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When I was in graduate school I almost began a dissertation project on theories of reference. I have never found theories of direct reference very plausible and I wanted to show that the alleged failure of the Fregean account of reference was based more on a failure to understand the view than on its inability to account for certain linguistic intuitions. Well, of course, I discovered that many people feel the same way that I do, regardless of the fact that so many of the people I knew were convinced by Putnam and Kripke style arguments. As I went through the literature, I quickly got bored with the arguments and decided that I didn’t have much to contribute to the current debates.

I recently came across an old paper I wrote on the topic in which I suggested that some common nouns, such as ‘rock,’ ‘air,’ ‘lake,’ ‘mountain’ could not possibly fit the Kripke-Putnam paradigm because in all of these cases there is no fundamental micro-structure that all class-members have in common. It seemed to me at the time that Kripke and Putnam had, in effect, cheated by choosing terms such that most speakers already know that class membership is in virtue of micro-structure. In advance of modern chemistry, I can’t think of a reason why anyone would have supposed that all samples of gold or all samples of water have the same microstructure, anymore than prior to modern geology there would have been any reason to suppose that all samples of rock have a common micro-structure. If we had discovered that, just as in the case of ‘rock,’ not all samples of what we had been calling ‘gold’ have the same microstructure, I think we would nevertheless still have called all such samples ‘gold.’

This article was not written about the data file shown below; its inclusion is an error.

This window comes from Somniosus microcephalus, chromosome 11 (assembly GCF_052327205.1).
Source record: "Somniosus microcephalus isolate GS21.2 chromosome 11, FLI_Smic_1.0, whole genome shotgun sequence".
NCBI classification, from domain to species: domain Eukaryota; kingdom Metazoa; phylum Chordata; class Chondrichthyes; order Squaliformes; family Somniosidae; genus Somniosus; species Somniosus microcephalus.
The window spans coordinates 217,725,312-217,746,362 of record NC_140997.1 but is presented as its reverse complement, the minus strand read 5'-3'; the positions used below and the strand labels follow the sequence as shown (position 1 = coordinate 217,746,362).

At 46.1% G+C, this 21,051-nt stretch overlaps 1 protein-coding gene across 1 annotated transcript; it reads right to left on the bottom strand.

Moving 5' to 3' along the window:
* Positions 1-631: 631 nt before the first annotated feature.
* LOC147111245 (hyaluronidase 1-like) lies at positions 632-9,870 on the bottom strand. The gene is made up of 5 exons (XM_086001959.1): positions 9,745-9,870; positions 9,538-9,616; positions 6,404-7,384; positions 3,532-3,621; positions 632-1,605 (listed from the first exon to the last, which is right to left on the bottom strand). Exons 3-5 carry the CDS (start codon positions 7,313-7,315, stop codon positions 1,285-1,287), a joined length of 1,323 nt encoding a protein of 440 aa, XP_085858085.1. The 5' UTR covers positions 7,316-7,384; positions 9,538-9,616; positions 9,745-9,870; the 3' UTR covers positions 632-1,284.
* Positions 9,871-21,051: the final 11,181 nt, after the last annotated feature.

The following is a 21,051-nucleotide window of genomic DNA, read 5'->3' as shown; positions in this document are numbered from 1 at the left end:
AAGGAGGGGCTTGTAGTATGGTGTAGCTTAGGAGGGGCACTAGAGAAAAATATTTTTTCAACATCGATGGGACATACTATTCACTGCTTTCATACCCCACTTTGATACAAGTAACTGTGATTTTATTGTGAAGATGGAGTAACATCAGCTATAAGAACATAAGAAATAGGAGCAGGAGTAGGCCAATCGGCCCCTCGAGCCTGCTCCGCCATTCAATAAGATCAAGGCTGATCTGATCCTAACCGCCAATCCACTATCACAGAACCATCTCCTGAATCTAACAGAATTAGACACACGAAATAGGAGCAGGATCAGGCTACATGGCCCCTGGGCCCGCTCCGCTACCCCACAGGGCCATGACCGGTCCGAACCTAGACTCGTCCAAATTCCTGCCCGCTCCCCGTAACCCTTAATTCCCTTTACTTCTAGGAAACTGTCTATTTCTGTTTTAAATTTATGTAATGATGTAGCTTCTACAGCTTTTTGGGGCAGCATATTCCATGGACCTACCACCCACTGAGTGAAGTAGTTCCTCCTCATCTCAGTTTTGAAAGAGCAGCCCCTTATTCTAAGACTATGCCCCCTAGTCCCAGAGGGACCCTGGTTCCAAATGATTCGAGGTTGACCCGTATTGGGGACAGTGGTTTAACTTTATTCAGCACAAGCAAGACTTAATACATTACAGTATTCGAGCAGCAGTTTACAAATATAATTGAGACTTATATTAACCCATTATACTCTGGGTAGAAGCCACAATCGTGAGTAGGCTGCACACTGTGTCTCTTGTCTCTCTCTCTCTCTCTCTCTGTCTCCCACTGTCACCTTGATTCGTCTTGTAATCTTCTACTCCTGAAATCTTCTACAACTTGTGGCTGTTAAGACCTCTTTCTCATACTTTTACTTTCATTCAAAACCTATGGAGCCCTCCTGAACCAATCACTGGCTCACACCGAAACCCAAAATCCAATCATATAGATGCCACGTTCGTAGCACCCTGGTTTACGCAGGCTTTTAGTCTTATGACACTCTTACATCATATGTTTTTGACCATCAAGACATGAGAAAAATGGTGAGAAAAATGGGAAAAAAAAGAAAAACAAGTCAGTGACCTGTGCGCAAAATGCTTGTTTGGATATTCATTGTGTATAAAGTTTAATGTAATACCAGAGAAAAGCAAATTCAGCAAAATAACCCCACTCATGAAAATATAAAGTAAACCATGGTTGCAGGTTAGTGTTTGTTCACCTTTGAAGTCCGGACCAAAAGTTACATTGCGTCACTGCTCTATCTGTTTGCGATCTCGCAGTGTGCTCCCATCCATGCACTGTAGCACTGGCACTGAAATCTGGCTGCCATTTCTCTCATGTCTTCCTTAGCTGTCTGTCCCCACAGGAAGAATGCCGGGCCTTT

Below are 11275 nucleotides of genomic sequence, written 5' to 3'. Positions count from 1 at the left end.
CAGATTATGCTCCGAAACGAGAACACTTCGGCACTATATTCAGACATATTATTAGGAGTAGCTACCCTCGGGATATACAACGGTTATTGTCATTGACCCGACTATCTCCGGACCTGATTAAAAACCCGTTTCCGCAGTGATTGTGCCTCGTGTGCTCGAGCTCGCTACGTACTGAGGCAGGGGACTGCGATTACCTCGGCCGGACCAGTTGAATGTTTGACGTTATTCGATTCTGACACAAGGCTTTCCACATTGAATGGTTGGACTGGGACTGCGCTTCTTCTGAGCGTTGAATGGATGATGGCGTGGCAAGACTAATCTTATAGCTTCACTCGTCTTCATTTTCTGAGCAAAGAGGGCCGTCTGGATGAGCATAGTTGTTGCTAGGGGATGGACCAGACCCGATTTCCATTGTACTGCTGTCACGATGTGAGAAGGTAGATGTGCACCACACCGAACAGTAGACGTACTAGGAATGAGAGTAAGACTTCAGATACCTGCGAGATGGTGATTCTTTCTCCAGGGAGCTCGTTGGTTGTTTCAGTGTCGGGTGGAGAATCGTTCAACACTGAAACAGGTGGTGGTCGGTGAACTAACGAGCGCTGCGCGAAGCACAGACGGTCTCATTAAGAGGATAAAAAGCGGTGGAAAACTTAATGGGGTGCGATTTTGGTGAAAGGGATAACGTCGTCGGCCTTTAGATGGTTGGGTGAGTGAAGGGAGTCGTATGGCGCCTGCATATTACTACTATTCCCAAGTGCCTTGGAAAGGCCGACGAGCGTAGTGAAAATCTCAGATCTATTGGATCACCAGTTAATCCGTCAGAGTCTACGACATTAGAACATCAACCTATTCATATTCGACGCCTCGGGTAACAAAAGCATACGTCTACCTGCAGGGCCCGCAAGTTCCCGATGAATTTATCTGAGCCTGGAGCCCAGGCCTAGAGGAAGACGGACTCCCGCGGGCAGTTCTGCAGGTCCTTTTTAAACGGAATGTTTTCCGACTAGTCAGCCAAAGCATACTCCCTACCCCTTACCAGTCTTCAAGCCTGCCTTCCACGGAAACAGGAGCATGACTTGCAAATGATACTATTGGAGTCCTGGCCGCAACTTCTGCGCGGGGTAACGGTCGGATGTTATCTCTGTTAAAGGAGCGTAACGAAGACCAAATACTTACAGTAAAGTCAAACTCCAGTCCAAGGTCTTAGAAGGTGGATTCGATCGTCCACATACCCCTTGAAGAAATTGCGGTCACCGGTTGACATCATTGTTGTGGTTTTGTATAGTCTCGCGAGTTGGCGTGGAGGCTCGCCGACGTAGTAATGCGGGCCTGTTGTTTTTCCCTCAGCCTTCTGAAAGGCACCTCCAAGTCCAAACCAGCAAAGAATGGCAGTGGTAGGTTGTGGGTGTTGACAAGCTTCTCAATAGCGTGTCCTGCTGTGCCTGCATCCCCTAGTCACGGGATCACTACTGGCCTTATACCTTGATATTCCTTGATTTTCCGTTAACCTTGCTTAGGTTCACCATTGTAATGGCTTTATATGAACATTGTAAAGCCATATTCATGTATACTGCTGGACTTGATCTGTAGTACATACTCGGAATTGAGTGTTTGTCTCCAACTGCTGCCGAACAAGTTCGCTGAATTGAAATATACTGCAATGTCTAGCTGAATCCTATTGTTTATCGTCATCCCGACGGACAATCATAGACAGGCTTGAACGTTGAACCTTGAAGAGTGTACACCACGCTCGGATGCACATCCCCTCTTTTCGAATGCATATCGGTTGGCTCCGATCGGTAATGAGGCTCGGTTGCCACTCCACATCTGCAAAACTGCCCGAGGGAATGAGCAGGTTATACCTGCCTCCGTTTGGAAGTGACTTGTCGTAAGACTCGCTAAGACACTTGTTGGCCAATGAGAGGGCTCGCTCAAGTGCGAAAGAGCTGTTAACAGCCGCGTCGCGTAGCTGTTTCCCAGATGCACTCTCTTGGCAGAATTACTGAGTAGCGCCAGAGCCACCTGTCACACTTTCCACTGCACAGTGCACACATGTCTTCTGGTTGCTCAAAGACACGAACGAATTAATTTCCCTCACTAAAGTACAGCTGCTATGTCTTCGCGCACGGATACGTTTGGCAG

Of course now most speakers know that all samples of gold have the same micro-structure and so it is not surprising that many of us have the intuition that, in Kripke’s scenario, the pyrites would not be the same stuff as what we call gold. And how else to express this intuition than by saying that the stuff in the mountain, in the imaginary scenario, would not be gold? But, again, this is an unfair case to test competing theories of reference; it most likely has become part of the description commonly associated with ‘gold’ that it is an element.

I concluded the paper by suggesting that, to some extent, metaphysical issues have been confused with linguistic ones. It is very plausible to say that natural kind membership is in virtue of micro-structure. And it is equally plausible that some of our natural linguistic terms will name natural kinds. But there is no way to know this in advance of scientific study. For all that was known in 1000 CE, ‘gold’ may have been more like ‘rock.’ The fact that a term does name a natural kind does not tell us anything about the theory of reference that is true of the term.

So, in any event, I submitted this paper to a couple of places and got some very vigorous rejections (blind reviewers can be vicious), so I assumed that there must be something I was missing and decided to scrap the project.

Here is the video clip (low-quality version) that I showed my students. What does it have to do with philosophy?